Thirty minutes later, the sky is black and I have returned to Manakin Lodge. I walk up to my room, grab my laptop, walk down to the dining area and begin writing. Five minutes later, the Wisconsin girls enter the kitchen. One comes out and asks if the Internet is up. “No,” I say. “I’m just writing my blog in Word for posting tomorrow.” She tells me her friends are making pancakes from scratch for dinner. I get up and walk to the kitchen. Sure enough, they are cracking eggs and mixing batter in a big bowl. They ask if I would like some for dinner. I put my laptop down, sit at the kitchen table, and happily say yes.

We sit and talk and they tell me more about living in Wisconsin, and the different towns they’re from (two are from the Madison area, one lives near the Iowa border) and how strange it will be for them to be back in the States with no set plans. One sounds interested in attending college, the other two seem more interested in alternatives. I joke a bit about cheese before it becomes clear to me that they know as much about its varietals and subtleties as friends in San Francisco know about the varietals and subtleties of wine.

Each of the Wisconsin girls takes turns making batter, mixing, and cooking. I feel like I should offer to help, but they have the situation so under control that I feel like I would just get in the way. They offer me the first two pancakes and they are excellent, flavorful from the whole grain flour with just the right amount of sugar. I put butter on my pancakes and wolf them down hungrily. We eat and talk for maybe an hour. When we are all satisfied, they graciously wash my plate and utensils.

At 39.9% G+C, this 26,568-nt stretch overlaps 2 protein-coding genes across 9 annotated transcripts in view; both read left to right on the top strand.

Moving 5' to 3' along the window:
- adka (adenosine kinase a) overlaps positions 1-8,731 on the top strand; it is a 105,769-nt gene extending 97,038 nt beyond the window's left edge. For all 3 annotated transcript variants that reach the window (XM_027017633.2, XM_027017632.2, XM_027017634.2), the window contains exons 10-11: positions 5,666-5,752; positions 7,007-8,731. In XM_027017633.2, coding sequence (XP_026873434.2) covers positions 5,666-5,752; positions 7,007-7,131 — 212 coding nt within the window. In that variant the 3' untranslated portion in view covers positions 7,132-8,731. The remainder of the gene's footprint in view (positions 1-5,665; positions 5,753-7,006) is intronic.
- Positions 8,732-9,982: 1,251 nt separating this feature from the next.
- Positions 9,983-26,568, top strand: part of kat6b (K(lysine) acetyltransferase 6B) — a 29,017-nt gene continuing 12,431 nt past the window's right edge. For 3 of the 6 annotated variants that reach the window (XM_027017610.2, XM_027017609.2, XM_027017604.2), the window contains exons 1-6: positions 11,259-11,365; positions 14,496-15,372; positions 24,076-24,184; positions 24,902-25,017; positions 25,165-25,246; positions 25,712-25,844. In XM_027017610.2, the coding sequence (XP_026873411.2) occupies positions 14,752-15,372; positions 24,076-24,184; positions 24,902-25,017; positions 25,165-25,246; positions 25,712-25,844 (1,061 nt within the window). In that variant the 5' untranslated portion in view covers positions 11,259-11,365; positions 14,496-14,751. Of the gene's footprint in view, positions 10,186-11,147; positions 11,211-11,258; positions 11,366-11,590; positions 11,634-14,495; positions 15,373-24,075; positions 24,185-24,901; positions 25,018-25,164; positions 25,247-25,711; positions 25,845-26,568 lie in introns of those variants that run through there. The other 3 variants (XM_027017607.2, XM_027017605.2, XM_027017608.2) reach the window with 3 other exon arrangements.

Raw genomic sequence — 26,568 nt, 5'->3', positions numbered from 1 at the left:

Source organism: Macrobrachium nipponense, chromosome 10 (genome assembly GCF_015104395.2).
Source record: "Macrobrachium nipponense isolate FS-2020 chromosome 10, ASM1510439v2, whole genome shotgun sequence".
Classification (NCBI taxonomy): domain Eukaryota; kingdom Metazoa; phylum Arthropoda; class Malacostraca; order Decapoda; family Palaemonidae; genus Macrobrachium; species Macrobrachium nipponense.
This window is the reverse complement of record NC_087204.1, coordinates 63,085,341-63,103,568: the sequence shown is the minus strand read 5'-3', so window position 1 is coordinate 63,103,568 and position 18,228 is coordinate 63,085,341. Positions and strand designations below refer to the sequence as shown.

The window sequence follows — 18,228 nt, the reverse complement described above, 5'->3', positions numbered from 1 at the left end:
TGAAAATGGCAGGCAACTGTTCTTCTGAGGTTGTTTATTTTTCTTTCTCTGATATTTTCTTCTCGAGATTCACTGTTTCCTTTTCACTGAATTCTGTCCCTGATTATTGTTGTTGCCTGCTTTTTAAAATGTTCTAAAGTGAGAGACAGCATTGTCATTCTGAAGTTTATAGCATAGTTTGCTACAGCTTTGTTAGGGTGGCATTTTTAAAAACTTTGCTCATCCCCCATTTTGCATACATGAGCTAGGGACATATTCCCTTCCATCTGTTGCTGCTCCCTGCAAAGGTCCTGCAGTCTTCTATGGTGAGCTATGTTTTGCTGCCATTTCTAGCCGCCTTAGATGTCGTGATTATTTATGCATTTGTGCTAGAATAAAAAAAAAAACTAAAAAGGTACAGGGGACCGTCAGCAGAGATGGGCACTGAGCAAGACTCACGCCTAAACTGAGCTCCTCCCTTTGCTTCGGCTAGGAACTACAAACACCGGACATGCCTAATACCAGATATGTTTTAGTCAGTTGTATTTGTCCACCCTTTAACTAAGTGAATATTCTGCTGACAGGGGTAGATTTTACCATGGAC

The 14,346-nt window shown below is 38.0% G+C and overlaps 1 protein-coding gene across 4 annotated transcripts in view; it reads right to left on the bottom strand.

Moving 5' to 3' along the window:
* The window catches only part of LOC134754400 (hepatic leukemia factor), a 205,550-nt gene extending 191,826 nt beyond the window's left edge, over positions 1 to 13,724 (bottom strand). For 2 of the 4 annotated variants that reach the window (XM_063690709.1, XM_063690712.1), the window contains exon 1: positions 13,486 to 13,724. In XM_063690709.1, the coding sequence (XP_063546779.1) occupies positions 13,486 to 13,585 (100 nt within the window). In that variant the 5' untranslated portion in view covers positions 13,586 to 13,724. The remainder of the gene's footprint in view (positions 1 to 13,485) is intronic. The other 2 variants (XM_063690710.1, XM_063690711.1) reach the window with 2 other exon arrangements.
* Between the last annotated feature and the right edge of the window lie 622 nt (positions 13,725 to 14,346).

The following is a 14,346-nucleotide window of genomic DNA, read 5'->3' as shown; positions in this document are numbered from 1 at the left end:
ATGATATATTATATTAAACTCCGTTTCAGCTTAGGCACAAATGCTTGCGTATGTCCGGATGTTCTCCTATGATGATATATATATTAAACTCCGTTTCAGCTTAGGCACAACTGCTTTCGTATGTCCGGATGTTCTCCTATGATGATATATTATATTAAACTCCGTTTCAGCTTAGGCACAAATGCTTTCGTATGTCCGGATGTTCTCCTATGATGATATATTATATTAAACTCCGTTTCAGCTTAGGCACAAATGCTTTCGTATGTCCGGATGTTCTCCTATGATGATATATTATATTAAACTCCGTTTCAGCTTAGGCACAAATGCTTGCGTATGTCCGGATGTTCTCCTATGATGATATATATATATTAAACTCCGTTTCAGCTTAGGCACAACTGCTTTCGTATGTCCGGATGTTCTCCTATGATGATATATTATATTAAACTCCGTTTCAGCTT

I’m glad the Wisconsin girls showed up when they did, and I tell them so. I had a day or two to myself after my Portuguese friends left for Nicaragua. Those days were a bit lonely, especially because Manakin Lodge is a quiet place with only a handful of rooms. Monteverde itself is also much more a highland escape than a tourist center, despite all the tour companies and half-filled hotels. I am learning that I am indeed quite social and that I enjoy being around people, even if I am not necessarily interacting with them. Hanging out with the Wisconsin girls eased my loneliness greatly.

The Wisconsin girls start planning for their departure tomorrow for La Fortuna, near Volcan Arenal. Johnny comes in and advises them on how to get to La Fortuna via the public bus system. They will have to catch the bus at 7:00AM sharp in Santa Elena, travel all day, wait seven hours in a town, the name of which I forget, and finally arrive in La Fortuna around 8:00PM. The trip will cost only several dollars. Tiffany, the Canadian woman who never relinquished the room I booked because she is now staying at Manakin Lodge indefinitely to teach English at the local, suggests they take a taxi-boat-taxi combination that will cost about $20, but allow them to reach La Fortuna by mid-afternoon. I suggest a private shuttle for its convenience, but $35 per person is outside the girls’ budget. They settle on the public bus. We all talk a bit more, then Johnny walks to his room and Tiffany catches the cab she called. I give the Wisconsin girls my email, my blog address, and my sincere wishes they enjoy the last six days in Costa Rica. They retreat to their room to pack for tomorrow’s trip. I retreat to my room to write.